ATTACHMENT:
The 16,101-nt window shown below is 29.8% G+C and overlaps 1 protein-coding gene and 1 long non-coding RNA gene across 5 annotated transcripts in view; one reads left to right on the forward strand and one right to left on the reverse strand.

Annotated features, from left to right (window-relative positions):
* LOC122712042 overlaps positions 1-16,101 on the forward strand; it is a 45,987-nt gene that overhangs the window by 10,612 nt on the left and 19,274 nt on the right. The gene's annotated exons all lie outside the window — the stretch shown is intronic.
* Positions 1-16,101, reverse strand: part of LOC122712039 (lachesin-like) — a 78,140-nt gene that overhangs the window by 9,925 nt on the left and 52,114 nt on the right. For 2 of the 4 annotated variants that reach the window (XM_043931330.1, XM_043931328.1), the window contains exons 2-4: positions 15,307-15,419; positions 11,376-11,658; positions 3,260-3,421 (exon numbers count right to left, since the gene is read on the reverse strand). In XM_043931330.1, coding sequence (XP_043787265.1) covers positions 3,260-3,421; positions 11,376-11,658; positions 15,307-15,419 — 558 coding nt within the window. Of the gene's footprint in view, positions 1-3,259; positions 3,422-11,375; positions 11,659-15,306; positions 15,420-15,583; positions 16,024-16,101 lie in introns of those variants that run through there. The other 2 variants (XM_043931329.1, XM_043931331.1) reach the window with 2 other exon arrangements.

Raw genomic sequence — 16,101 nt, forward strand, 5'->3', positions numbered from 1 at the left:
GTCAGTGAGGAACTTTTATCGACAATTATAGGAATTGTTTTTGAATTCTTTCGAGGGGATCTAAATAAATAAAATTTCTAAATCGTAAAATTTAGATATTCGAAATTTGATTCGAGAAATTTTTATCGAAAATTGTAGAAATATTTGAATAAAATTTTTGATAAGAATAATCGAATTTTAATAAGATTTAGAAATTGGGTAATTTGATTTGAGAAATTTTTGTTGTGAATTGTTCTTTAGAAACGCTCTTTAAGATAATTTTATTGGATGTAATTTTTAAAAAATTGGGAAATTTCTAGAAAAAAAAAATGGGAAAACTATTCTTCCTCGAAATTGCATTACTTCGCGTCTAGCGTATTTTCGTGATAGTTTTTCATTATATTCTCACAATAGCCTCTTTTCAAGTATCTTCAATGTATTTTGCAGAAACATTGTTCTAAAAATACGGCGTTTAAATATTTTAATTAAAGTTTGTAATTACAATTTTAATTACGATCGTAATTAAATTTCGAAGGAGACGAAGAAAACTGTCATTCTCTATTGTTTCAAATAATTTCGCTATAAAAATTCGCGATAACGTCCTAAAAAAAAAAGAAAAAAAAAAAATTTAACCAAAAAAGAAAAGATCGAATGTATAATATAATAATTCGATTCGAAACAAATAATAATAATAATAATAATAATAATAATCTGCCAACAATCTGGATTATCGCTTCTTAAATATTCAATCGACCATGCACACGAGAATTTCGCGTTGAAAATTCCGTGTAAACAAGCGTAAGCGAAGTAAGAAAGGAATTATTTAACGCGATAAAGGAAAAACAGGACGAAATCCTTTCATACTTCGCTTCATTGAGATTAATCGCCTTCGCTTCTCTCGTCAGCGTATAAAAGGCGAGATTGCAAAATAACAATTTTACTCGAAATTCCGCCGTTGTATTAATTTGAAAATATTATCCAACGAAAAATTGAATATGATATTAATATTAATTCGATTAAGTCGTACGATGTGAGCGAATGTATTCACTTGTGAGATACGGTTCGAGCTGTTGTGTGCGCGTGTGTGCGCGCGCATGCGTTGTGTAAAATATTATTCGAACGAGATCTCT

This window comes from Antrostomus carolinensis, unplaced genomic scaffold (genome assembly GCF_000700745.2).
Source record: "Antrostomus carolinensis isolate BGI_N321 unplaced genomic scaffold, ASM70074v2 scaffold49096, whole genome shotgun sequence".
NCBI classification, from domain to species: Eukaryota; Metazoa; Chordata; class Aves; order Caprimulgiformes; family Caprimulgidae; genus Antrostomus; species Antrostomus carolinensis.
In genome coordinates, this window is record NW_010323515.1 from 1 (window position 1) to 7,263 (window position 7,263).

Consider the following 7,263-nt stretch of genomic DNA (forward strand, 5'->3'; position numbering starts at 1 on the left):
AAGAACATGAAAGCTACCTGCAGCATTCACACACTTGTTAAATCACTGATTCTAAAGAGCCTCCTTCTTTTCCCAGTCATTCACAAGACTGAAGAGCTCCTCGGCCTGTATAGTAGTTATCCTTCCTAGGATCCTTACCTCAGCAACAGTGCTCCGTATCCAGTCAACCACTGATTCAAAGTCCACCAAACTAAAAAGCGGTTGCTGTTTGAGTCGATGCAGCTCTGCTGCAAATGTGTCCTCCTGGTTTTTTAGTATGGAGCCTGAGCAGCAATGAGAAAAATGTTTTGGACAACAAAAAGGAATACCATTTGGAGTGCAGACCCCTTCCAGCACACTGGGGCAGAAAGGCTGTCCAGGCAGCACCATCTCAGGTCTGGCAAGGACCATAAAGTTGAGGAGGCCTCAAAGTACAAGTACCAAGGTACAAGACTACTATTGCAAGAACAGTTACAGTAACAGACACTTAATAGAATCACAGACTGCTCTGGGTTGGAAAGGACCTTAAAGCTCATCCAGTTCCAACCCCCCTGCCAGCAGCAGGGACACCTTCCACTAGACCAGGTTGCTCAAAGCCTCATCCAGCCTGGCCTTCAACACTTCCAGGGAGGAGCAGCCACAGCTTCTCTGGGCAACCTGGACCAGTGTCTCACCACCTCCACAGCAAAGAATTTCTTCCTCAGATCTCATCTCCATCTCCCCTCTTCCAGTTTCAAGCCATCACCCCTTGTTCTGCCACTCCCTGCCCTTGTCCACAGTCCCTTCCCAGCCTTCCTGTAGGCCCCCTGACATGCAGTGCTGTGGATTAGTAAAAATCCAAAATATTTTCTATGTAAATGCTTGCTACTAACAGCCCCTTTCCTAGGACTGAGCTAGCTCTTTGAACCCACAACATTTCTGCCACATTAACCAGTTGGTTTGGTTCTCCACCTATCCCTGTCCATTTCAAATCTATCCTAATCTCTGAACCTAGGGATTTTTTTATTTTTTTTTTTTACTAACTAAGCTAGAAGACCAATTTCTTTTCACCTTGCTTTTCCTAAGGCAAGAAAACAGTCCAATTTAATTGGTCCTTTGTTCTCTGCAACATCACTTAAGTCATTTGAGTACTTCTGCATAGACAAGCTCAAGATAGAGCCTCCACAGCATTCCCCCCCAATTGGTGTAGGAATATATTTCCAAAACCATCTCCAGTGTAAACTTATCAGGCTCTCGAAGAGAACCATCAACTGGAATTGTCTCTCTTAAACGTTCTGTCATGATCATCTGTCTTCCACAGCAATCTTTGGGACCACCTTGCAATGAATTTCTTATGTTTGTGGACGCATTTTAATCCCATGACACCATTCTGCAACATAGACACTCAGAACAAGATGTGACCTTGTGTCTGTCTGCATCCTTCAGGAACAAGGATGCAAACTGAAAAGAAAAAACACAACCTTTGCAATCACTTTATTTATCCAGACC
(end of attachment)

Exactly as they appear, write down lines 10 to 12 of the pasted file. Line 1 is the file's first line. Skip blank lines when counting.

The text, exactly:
In genome coordinates, this window is record NW_010323515.1 from 1 (window position 1) to 7,263 (window position 7,263).

Consider the following 7,263-nt stretch of genomic DNA (forward strand, 5'->3'; position numbering starts at 1 on the left):
AAGAACATGAAAGCTACCTGCAGCATTCACACACTTGTTAAATCACTGATTCTAAAGAGCCTCCTTCTTTTCCCAGTCATTCACAAGACTGAAGAGCTCCTCGGCCTGTATAGTAGTTATCCTTCCTAGGATCCTTACCTCAGCAACAGTGCTCCGTATCCAGTCAACCACTGATTCAAAGTCCACCAAACTAAAAAGCGGTTGCTGTTTGAGTCGATGCAGCTCTGCTGCAAATGTGTCCTCCTGGTTTTTTAGTATGGAGCCTGAGCAGCAATGAGAAAAATGTTTTGGACAACAAAAAGGAATACCATTTGGAGTGCAGACCCCTTCCAGCACACTGGGGCAGAAAGGCTGTCCAGGCAGCACCATCTCAGGTCTGGCAAGGACCATAAAGTTGAGGAGGCCTCAAAGTACAAGTACCAAGGTACAAGACTACTATTGCAAGAACAGTTACAGTAACAGACACTTAATAGAATCACAGACTGCTCTGGGTTGGAAAGGACCTTAAAGCTCATCCAGTTCCAACCCCCCTGCCAGCAGCAGGGACACCTTCCACTAGACCAGGTTGCTCAAAGCCTCATCCAGCCTGGCCTTCAACACTTCCAGGGAGGAGCAGCCACAGCTTCTCTGGGCAACCTGGACCAGTGTCTCACCACCTCCACAGCAAAGAATTTCTTCCTCAGATCTCATCTCCATCTCCCCTCTTCCAGTTTCAAGCCATCACCCCTTGTTCTGCCACTCCCTGCCCTTGTCCACAGTCCCTTCCCAGCCTTCCTGTAGGCCCCCTGACATGCAGTGCTGTGGATTAGTAAAAATCCAAAATATTTTCTATGTAAATGCTTGCTACTAACAGCCCCTTTCCTAGGACTGAGCTAGCTCTTTGAACCCACAACATTTCTGCCACATTAACCAGTTGGTTTGGTTCTCCACCTATCCCTGTCCATTTCAAATCTATCCTAATCTCTGAACCTAGGGATTTTTTTATTTTTTTTTTTTACTAACTAAGCTAGAAGACCAATTTCTTTTCACCTTGCTTTTCCTAAGGCAAGAAAACAGTCCAATTTAATTGGTCCTTTGTTCTCTGCAACATCACTTAAGTCATTTGAGTACTTCTGCATAGACAAGCTCAAGATAGAGCCTCCACAGCATTCCCCCCCAATTGGTGTAGGAATATATTTCCAAAACCATCTCCAGTGTAAACTTATCAGGCTCTCGAAGAGAACCATCAACTGGAATTGTCTCTCTTAAACGTTCTGTCATGATCATCTGTCTTCCACAGCAATCTTTGGGACCACCTTGCAATGAATTTCTTATGTTTGTGGACGCATTTTAATCCCATGACACCATTCTGCAACATAGACACTCAGAACAAGATGTGACCTTGTGTCTGTCTGCATCCTTCAGGAACAAGGATGCAAACTGAAAAGAAAAAACACAACCTTTGCAATCACTTTATTTATCCAGACC